Ratchet and Clank have been all over the place--and I’m not just talking about the different planets they’ve traveled to. After defending the universe from power-hungry fools and dabbling in a few different genres, the galactic duo is back doing what they do best: running around, cracking jokes, and blowing things up. Into the Nexus feels a lot like classic R&C game and brings the series back to its roots. It’s not very innovative nor does it leave a long-lasting impression, but it’s a nice reminder of what made the series so much fun to begin with.
Keeping things simple, Nexus focuses on the iconic duo's attempt at saving the galaxy via third-person platforming and shoot-outs, eliminating much of the extra fluff introduced in recent games. This stripped down version works in delivering a fast-paced experience that's in line with what you’d expect from the series. Combat sections are quick and enjoyable (a good thing, considering you'll be doing a lot of shooting), and even when you’re not hurling explosives at enemies, Ratchet never slows down. You’ll walk up walls in anti-gravity sections, zoom through swamps on hover boots, and fly around in your stylish jetpack. The varied movement is fun and keeps the action humming at a steady pace.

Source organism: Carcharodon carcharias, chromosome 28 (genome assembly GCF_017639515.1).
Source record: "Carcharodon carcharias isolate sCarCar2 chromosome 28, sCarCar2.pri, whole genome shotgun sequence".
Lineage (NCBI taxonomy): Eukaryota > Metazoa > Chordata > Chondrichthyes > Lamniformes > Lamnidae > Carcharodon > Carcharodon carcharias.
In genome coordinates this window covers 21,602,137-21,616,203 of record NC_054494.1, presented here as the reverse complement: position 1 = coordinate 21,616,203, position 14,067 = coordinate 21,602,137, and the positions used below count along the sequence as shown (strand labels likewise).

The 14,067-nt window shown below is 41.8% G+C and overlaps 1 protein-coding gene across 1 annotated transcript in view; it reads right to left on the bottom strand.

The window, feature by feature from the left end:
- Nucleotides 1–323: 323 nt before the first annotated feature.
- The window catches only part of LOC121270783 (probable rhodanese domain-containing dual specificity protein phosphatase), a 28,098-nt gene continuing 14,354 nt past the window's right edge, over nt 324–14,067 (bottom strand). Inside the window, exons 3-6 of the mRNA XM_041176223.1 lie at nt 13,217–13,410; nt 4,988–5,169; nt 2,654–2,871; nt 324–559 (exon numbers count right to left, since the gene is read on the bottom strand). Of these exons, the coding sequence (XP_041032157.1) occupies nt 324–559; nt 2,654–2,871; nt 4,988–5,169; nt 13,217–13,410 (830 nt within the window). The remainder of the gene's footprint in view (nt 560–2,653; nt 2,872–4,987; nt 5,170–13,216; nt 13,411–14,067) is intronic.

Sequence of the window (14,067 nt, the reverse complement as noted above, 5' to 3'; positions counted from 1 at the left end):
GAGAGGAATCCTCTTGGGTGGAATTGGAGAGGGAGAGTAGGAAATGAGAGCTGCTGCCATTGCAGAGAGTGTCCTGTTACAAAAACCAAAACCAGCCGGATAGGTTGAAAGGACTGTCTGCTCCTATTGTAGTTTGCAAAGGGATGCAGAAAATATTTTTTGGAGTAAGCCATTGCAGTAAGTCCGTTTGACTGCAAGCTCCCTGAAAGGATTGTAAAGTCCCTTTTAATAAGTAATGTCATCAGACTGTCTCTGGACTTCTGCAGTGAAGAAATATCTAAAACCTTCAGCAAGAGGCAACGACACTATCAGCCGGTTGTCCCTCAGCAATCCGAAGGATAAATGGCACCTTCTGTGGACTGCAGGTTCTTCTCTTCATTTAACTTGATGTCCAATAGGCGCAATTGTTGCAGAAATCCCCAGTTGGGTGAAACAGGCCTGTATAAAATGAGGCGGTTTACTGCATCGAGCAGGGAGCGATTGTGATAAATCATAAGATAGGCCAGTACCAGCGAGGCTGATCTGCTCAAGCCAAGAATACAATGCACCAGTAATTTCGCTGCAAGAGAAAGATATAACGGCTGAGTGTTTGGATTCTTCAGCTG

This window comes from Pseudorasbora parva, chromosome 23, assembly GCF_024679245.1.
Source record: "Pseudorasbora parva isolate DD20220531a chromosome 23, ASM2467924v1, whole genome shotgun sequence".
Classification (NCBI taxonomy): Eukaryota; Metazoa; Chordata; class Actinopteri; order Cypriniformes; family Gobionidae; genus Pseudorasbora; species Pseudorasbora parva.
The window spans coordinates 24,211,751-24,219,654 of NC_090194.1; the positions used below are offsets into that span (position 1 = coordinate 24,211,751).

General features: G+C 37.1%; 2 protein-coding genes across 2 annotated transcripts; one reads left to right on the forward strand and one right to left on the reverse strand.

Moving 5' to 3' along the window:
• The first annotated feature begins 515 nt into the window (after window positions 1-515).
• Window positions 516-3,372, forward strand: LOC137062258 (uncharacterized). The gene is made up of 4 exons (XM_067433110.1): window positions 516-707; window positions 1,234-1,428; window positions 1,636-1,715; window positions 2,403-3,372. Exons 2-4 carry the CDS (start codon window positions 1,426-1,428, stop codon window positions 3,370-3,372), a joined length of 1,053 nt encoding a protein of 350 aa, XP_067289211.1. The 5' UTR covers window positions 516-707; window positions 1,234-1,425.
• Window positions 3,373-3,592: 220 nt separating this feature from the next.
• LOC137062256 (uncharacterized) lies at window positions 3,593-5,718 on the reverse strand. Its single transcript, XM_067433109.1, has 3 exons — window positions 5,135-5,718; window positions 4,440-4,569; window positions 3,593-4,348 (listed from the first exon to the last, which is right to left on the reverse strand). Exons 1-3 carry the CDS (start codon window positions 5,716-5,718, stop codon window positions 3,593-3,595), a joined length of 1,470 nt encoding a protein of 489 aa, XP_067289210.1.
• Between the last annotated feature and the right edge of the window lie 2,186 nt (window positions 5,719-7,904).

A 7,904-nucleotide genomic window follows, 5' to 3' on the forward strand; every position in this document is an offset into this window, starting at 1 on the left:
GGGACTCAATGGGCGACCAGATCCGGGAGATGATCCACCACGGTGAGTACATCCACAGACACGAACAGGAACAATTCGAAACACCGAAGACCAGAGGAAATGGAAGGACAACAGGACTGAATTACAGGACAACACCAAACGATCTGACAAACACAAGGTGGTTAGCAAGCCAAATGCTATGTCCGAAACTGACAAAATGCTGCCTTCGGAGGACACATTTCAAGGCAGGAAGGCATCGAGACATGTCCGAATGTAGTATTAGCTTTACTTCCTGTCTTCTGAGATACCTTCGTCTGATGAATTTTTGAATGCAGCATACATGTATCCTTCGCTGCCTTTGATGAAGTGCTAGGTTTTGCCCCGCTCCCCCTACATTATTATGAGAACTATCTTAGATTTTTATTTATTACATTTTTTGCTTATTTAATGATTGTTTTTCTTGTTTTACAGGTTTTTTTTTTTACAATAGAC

Ratchet’s arsenal also keeps things fresh, featuring both classic and new weapons that are as inventive as ever. The Winterizer, for example, plays a festive rendition of “Jingle Bells” as it turns enemies into Snowmen, which, as it turns out, are fun to unbuild by way of smashing them with the OmniWrench. Of course, classics like Mr. Zurkon are back but have received some nice new upgrades that provide even more options in battle.
Nexus occasionally shifts gears, featuring some neat 2D side-scrolling levels starring Clank. Gravity plays a big role here, as you need to change its flow to guide him in and out of interdimensional Netherverse mazes. These sections provide a nice breather amidst all the action, and offer a more puzzle-like approach gameplay. It’s a shame they aren’t that frequent, and there's not much variety to speak of. On top of all that, figuring them out is a cinch.